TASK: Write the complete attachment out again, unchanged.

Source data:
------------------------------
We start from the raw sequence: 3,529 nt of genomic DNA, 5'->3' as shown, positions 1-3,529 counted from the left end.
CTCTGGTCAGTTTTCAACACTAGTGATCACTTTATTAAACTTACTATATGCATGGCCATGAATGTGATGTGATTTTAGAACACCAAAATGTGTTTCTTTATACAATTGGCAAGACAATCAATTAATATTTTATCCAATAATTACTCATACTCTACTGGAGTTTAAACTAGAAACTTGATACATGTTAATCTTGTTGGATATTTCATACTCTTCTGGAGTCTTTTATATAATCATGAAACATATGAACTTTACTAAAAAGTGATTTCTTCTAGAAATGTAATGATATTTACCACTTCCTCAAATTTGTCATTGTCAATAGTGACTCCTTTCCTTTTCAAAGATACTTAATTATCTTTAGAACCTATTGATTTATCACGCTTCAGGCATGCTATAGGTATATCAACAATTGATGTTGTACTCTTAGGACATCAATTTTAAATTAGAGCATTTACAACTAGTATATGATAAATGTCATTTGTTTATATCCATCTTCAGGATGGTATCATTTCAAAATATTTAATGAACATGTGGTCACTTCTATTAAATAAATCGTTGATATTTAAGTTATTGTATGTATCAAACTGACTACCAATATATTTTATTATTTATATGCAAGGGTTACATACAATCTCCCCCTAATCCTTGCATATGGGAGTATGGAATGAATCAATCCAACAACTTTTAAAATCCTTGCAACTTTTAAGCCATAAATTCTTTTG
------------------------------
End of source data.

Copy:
We start from the raw sequence: 3,529 nt of genomic DNA, 5'->3' as shown, positions 1-3,529 counted from the left end.
CTCTGGTCAGTTTTCAACACTAGTGATCACTTTATTAAACTTACTATATGCATGGCCATGAATGTGATGTGATTTTAGAACACCAAAATGTGTTTCTTTATACAATTGGCAAGACAATCAATTAATATTTTATCCAATAATTACTCATACTCTACTGGAGTTTAAACTAGAAACTTGATACATGTTAATCTTGTTGGATATTTCATACTCTTCTGGAGTCTTTTATATAATCATGAAACATATGAACTTTACTAAAAAGTGATTTCTTCTAGAAATGTAATGATATTTACCACTTCCTCAAATTTGTCATTGTCAATAGTGACTCCTTTCCTTTTCAAAGATACTTAATTATCTTTAGAACCTATTGATTTATCACGCTTCAGGCATGCTATAGGTATATCAACAATTGATGTTGTACTCTTAGGACATCAATTTTAAATTAGAGCATTTACAACTAGTATATGATAAATGTCATTTGTTTATATCCATCTTCAGGATGGTATCATTTCAAAATATTTAATGAACATGTGGTCACTTCTATTAAATAAATCGTTGATATTTAAGTTATTGTATGTATCAAACTGACTACCAATATATTTTATTATTTATATGCAAGGGTTACATACAATCTCCCCCTAATCCTTGCATATGGGAGTATGGAATGAATCAATCCAACAACTTTTAAAATCCTTGCAACTTTTAAGCCATAAATTCTTTTG